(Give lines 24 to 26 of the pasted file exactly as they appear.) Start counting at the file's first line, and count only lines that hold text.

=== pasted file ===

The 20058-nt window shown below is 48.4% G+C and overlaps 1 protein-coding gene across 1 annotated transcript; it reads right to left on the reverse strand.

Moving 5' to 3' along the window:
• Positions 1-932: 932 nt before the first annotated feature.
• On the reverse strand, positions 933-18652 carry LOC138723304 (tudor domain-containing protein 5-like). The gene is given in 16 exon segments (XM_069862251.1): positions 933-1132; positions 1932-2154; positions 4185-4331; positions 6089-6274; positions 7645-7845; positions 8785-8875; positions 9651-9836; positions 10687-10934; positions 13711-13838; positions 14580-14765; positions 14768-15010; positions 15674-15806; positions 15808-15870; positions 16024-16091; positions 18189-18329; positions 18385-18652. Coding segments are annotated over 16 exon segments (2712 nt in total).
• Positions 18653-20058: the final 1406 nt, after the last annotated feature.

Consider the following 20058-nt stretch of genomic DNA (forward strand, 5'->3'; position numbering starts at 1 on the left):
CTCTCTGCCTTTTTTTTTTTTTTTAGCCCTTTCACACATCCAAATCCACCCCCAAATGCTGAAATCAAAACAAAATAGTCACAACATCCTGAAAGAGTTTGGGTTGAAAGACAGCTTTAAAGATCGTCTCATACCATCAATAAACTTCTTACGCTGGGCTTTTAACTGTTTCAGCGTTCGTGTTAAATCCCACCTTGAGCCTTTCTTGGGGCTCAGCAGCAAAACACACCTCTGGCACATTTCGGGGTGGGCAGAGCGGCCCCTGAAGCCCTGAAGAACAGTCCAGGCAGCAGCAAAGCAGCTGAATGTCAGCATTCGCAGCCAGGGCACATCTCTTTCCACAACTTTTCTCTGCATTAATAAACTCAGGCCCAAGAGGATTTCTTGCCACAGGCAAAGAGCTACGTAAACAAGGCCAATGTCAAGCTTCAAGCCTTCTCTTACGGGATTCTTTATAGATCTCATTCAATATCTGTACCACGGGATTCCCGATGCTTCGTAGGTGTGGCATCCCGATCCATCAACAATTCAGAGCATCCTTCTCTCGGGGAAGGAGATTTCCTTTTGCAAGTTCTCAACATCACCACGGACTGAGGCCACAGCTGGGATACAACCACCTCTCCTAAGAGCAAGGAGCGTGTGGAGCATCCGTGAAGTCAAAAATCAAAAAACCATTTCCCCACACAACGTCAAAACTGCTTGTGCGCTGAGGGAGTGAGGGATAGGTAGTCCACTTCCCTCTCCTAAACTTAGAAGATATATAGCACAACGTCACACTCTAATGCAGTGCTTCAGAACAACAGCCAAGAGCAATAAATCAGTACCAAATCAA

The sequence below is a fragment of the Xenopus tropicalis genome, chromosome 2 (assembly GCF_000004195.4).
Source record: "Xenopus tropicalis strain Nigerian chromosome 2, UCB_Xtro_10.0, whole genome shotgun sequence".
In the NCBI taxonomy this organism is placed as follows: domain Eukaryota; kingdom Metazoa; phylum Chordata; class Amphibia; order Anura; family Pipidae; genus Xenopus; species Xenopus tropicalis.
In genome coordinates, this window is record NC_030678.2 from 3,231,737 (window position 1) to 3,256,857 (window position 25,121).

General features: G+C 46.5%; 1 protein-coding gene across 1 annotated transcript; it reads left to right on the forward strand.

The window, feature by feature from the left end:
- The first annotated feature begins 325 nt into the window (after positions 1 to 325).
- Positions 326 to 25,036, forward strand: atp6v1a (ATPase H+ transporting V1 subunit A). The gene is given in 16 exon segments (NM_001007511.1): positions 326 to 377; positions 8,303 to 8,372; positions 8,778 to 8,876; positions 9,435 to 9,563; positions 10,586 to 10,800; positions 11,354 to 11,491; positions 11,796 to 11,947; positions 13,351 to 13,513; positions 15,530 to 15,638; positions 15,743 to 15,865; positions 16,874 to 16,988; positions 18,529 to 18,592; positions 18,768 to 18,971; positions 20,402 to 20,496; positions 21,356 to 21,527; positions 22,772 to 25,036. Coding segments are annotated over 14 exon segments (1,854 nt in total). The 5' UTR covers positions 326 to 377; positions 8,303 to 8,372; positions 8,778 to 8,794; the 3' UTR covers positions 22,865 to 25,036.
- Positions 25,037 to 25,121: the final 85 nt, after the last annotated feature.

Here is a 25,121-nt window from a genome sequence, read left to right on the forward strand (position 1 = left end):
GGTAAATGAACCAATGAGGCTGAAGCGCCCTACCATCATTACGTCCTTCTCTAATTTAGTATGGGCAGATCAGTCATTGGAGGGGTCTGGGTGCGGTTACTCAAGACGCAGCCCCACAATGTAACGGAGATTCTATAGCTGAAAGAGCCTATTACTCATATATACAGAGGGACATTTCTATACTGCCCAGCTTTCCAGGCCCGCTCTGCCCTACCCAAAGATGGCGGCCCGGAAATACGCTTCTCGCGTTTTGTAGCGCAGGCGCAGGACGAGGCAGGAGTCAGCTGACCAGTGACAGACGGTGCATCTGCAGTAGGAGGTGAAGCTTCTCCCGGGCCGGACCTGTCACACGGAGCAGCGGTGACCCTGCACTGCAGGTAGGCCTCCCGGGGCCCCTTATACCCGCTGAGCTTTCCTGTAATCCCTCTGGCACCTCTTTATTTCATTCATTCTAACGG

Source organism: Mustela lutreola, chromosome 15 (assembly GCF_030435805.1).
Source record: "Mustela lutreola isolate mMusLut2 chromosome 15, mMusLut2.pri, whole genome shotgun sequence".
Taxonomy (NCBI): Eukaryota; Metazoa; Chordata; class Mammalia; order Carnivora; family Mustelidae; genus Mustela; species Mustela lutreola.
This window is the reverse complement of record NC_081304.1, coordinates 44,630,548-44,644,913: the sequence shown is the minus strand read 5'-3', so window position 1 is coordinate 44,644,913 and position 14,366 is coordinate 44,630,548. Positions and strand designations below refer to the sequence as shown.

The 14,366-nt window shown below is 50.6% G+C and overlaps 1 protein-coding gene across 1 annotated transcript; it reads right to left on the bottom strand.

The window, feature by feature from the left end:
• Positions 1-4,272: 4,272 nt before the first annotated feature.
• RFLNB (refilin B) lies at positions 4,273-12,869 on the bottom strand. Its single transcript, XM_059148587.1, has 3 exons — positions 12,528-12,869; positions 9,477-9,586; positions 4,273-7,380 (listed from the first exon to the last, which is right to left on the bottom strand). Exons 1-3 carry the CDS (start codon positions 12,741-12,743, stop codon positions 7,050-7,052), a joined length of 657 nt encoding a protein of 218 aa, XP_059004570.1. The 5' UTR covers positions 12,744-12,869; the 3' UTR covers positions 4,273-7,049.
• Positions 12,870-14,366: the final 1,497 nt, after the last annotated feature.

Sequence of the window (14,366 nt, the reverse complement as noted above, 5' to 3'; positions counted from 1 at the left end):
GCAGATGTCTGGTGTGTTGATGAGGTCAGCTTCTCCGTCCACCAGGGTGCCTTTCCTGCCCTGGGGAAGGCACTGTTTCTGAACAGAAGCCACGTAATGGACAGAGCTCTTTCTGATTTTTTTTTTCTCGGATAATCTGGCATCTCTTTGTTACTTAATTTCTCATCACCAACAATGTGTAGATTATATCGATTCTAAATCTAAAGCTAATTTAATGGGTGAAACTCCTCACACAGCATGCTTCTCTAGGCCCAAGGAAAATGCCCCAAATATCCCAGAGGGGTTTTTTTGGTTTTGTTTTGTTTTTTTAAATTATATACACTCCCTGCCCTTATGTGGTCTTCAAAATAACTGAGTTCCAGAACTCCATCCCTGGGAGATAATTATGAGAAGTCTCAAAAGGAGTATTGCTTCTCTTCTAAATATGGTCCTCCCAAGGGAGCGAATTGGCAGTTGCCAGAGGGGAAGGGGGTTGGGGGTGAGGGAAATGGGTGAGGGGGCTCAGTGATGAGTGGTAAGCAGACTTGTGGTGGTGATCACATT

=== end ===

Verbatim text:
The window, feature by feature from the left end:
• Positions 1-4,272: 4,272 nt before the first annotated feature.
• RFLNB (refilin B) lies at positions 4,273-12,869 on the bottom strand. Its single transcript, XM_059148587.1, has 3 exons — positions 12,528-12,869; positions 9,477-9,586; positions 4,273-7,380 (listed from the first exon to the last, which is right to left on the bottom strand). Exons 1-3 carry the CDS (start codon positions 12,741-12,743, stop codon positions 7,050-7,052), a joined length of 657 nt encoding a protein of 218 aa, XP_059004570.1. The 5' UTR covers positions 12,744-12,869; the 3' UTR covers positions 4,273-7,049.